Harreld, who has a largely business background and no academic administrative experience, was one of four finalists recommended by the presidential search committee and introduced to the university campus in September. But, following a contentious public forum, hundreds of faculty, staff, and students voiced concern with his candidacy, and the UI Faculty Senate sent regents a letter warning of a possible vote of no confidence if they hired him.

The UI Faculty Senate, along with undergraduate and graduate student government leaders, followed through on that warning, issuing no-confidence votes days after Harreld’s hire. Harreld’s supporters have praised his work as a top executive at IBM and Boston Market Company, while critics have questioned his lack of experience.

UI Faculty Senate President Christina Bohannan said her group is committed to moving the university forward, and many faculty have met with Harreld independently to discuss their concerns. Faculty Senate officers also have had “a productive conversation with Harreld,” Bohannan said.

But, Bohannan said, the Faculty Senate also has real concerns with the search process, and representatives will meet with the AAUP while they are in town. The hope, she said, is to address the concerns but avoid a sanction against the university.

“It’s unclear how the AAUP role works when it’s a governing body that is alleged to have breached shared governance values, rather than the administration of the university,” she said. “We don’t see that the university itself has done anything to warrant a sanction, but we take it that the AAUP’s focus will mainly be on the Board of Regents’ handling of this process.”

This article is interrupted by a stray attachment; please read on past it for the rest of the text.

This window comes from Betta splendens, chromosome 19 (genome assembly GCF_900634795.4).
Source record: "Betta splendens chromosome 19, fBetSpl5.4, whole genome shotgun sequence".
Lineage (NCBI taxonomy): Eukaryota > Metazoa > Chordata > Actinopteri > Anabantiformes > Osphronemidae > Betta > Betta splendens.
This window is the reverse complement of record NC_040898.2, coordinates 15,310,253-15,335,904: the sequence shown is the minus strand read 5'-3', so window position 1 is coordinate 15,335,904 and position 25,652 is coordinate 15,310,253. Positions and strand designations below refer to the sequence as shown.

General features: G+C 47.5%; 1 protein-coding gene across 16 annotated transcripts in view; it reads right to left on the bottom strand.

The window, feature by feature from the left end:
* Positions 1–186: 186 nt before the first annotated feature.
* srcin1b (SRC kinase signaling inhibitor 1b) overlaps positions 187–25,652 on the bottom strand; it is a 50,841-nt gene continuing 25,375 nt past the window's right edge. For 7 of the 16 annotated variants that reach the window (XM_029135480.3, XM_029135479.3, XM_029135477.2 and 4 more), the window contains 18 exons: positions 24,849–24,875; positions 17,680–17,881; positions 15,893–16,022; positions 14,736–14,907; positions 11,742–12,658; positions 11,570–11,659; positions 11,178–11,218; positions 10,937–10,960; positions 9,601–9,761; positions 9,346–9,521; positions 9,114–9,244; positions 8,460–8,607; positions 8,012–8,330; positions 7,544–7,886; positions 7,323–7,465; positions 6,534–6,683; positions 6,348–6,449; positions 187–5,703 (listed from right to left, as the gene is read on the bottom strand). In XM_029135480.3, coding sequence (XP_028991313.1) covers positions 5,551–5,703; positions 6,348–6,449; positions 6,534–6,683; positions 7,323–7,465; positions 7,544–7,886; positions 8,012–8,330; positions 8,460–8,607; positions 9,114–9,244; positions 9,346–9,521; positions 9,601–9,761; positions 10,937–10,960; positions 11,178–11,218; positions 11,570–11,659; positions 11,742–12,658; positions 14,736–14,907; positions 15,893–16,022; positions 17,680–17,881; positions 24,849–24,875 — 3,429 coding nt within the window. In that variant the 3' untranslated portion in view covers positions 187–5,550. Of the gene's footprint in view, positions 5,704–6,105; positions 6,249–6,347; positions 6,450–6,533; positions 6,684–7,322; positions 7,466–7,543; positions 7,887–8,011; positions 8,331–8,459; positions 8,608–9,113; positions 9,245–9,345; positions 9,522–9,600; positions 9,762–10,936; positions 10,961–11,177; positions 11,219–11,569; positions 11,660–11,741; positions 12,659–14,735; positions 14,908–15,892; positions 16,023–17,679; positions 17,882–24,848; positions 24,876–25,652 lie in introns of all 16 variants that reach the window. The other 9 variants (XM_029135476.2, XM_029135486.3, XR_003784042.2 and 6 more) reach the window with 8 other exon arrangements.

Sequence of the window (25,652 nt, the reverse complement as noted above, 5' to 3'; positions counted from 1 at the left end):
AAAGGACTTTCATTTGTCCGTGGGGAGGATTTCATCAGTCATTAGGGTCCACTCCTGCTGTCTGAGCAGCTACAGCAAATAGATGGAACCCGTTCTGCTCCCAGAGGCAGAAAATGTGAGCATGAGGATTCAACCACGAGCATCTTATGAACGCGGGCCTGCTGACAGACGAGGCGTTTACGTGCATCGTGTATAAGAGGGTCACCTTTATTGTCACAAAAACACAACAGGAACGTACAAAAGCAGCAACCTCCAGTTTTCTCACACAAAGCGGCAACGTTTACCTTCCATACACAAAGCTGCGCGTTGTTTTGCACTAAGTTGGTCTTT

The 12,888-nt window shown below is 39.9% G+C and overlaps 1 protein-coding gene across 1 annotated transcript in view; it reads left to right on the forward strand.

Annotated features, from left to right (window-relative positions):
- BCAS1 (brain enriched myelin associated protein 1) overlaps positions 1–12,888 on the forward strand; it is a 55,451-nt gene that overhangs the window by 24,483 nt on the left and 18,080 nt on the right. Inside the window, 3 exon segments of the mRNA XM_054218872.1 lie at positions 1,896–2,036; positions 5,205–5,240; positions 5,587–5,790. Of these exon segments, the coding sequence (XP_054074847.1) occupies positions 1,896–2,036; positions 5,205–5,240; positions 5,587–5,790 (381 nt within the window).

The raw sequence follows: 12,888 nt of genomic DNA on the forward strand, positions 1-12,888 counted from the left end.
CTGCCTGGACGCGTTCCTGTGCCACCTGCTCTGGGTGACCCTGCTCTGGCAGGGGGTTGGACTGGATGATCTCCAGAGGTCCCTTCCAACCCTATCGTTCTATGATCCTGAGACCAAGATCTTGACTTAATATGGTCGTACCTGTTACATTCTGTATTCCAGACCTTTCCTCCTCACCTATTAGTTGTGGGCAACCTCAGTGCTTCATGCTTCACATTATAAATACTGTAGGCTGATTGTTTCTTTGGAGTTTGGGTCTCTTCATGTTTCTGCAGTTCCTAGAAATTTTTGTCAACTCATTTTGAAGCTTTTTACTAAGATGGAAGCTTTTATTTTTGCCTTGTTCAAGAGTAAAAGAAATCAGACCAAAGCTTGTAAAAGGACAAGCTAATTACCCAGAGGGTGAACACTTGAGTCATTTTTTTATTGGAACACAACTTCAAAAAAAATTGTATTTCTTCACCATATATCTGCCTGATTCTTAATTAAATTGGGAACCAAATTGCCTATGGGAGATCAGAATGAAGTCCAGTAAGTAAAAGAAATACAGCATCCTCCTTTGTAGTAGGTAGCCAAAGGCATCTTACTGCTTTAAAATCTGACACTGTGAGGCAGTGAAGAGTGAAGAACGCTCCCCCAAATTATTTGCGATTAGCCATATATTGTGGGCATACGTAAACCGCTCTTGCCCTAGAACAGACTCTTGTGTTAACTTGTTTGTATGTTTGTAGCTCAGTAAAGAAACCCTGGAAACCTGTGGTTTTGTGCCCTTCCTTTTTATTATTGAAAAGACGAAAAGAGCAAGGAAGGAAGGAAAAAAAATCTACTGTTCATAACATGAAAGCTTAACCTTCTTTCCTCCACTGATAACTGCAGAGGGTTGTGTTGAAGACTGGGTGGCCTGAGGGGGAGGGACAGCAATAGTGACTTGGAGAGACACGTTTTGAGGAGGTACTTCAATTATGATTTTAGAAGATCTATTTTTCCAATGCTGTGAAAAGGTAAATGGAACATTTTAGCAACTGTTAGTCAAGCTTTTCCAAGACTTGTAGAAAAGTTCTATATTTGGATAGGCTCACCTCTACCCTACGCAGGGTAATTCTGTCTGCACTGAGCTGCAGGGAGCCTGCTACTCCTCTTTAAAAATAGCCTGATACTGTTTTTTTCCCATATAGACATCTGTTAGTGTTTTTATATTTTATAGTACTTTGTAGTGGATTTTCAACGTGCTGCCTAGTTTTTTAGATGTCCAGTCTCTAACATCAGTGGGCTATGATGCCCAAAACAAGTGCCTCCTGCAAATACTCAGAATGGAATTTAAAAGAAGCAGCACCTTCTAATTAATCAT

Bohannan said she’s not surprised the AAUP has taken an interest in the UI case “and is concerned with what’s going on.”

“I think there are pretty significant shared governance issues involved in the process,” she said.

The AAUP’s most recent and noteworthy investigations and sanctions include a vote in June to censure the University of Illinois over its decision not to hire a professor who posted anti-Israel messages on Twitter. And, in 2012, the association investigated the University of Virginia’s attempt to remove Teresa Sullivan as president. Following that investigation, Sullivan was reinstated and the university’s governing board changed leadership.

“We used to refer to (censure) as the death penalty for universities,” said UI history professor Katherine Tachau. “It makes it hard to recruit good faculty and good administrators. It’s a signal saying, don’t trust the administration.”

Even if the university avoids censure, and the AAUP instead sanctioned the Board of Regents, Tachau said all three of Iowa’s public universities still could suffer. She hopes to avoid that while also getting to the bottom of “exactly how things went awry.”

“I have no doubt shared governance was subverted,” she said.

Tachau said she doesn’t believe members of the Board of Regents understand shared governance or are prepped in AAUP policies when beginning their terms.

Josh Lehman, spokesman for the Board of Regents, said orientation for each regent covers topics including shared governance. And, he said, although AAUP policies are not binding, “We respect the AAUP organization, their views, and their right to advocate for their members.”